Based on structural complementarity between polypeptide and RNA helices [30] and more recent experimental work demonstrating high catalytic proficiency of ancestrally related primitive forms of enzymes involved in translation [5, 31, 32], Carter and colleagues have suggested that the interactions between polypeptides and RNA may have played a key role in early chemical evolution in a “peptide-RNA world”. Our theoretical results show that a system with two different types of polymer with reciprocity of function similar to that of proteins and RNA, produces autocatalytic sets at similarly realistic levels of catalysis to a simpler system composed of a single type of polymer (such as an RNA-world or system of peptides). Therefore, the results presented here suggest that the alternative scenario proposed by Carter and colleagues is feasible.

Extensions: closure, inhibition and reaction rates

The current definition of an RAF is limited because it ignores inhibition and reaction rates. The latter is problematic because those reactions generating required reactants which proceed too slowly, or those which use up required reactants and proceed too fast, may prevent an RAF set from persisting in a dynamic environment. While the lack of inhibition and kinetics may be seen as a severe restriction, it is useful because it allows us to compute RAFs in polynomial time. These RAFs could then be examined to test if they are viable given known inhibition or reaction rate data.

Alternatively, we could build this into the definition of a stronger type of RAF and ask if there is an efficient algorithm to find them. In this section we explore the latter approach. We consider RAFs that are viable under reaction rates and show that determining whether or not they exist in an arbitrary catalytic reaction system turns out to be NP-complete.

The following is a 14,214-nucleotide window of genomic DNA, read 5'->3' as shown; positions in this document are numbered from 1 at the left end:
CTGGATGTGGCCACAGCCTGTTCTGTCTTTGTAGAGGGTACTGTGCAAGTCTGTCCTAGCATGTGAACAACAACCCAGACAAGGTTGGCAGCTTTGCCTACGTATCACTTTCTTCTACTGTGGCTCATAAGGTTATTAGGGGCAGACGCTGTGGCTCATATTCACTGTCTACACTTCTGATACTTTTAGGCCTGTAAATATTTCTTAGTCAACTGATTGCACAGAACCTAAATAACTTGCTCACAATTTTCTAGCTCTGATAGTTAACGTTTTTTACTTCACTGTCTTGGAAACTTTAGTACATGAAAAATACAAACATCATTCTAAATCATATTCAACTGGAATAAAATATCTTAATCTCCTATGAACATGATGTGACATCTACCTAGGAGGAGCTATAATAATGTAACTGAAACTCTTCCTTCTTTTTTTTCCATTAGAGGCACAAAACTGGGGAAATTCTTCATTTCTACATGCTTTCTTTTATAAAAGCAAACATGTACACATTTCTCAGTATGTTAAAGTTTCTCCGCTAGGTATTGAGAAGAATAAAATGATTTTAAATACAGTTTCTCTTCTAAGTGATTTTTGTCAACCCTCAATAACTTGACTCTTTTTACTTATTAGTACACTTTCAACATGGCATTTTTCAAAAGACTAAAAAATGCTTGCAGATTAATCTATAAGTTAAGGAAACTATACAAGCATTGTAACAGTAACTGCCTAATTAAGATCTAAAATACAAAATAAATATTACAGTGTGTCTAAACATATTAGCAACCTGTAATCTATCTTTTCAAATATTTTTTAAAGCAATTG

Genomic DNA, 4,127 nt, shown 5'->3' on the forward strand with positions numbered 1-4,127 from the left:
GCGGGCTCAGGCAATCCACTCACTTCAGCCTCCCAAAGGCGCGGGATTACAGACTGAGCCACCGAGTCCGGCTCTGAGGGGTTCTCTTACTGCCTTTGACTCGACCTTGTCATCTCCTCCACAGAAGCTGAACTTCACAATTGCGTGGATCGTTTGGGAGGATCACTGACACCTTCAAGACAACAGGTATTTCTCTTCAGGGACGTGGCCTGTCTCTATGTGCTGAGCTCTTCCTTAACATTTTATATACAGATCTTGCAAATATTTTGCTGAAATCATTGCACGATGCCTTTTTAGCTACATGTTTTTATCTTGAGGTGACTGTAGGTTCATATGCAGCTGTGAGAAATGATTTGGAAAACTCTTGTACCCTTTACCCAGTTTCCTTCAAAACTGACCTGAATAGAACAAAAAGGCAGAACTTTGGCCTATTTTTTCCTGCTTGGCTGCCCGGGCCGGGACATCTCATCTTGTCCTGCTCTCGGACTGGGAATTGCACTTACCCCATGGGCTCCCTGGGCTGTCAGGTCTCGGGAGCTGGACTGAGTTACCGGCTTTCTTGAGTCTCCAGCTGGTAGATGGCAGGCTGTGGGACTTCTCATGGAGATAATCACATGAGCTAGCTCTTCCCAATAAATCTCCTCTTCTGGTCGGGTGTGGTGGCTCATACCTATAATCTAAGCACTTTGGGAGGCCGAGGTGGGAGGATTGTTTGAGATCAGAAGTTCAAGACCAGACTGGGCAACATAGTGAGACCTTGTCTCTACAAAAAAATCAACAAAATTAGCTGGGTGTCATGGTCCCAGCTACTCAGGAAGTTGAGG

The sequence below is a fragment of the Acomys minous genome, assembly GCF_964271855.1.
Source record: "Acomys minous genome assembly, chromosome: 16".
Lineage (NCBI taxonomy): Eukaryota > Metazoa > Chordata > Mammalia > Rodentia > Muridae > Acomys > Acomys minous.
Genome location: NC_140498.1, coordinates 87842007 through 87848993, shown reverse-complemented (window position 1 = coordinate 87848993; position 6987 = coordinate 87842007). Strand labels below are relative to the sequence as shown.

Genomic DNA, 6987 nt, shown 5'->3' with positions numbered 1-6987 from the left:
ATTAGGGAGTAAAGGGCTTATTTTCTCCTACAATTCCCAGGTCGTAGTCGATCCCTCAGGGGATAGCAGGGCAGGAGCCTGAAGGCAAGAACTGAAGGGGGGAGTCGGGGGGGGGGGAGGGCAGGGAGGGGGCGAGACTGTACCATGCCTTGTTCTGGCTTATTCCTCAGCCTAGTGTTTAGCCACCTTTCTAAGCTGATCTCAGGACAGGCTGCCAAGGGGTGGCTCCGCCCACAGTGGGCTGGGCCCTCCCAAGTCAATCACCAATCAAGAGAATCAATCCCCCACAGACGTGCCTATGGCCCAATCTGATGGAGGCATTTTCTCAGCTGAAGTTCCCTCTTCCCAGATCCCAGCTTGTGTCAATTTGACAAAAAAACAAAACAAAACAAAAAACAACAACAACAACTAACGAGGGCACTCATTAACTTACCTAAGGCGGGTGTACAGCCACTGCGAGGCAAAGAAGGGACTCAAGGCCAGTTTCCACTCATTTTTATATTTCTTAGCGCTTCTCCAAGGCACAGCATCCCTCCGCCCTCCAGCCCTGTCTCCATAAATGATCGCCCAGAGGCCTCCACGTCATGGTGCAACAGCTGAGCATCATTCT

Consideration of these factors (inhibition and reaction rates) requires distinguishing between RAFs that are ‘closed’ and those that are not (this distinction is not important in the absence of inhibition and dynamics). Thus we first introduce and discuss this property, before considering the definition and properties of RAFs that allow inhibition or reaction rates.

Closed RAFs

Given a CRS Q = ( X , R , C , F ) , a subset R of is a closed RAF if and only if the following conditions hold:

  • R is an RAF;

  • for every r R for which there is a pair (x,r)C such that { x } ρ ( r ) cl R ( F ) , r R .

Informally, a closed RAF captures the idea that “any reaction that can occur, will occur”. If all the reactants and at least one catalyst of a reaction r R are generated by the reactions in R , then it seems reasonable to expect that the reaction r will occur, and so we should expect that r is included in R . If r is not included, then it is natural to consider adding it to R , in order that the extended set R { r } comes closer to containing all the reactions for which it generates all the necessary molecules. In order to formalise this notion, we introduce the idea of the closure of an RAF, defined as the smallest closed RAF which contains the RAF. Given an RAF R , we can construct its closure R ¯ as follows: let R = K 0 , and let Ki+1=K i L i , where L i is the set of all r R K i such that there exists a pair (x,r)C and { x } ρ ( r ) cl K i ( F ) . Then, R ¯ is the final set K n in the sequence of nested sets R = K 0 K 1 K 2 K n , where n is the first value of i for which K i =Ki+1.

Note that an RAF R is a closed RAF if and only if R = R ¯ . Note also that while the union of two RAFs is also an RAF, the union of two closed RAFs is not necessarily a closed RAF (though it is an RAF).

One notable property of closed RAFs is that, unlike RAFs that are not closed, we can reconstruct the network of reactions given only a “list” of the molecules involved in the network, as follows.

Lemma 1

A closed RAF R R is determined entirely by the subset of molecules F supp ( R ) and the CRS Q = ( X , R , C , F ) .

Proof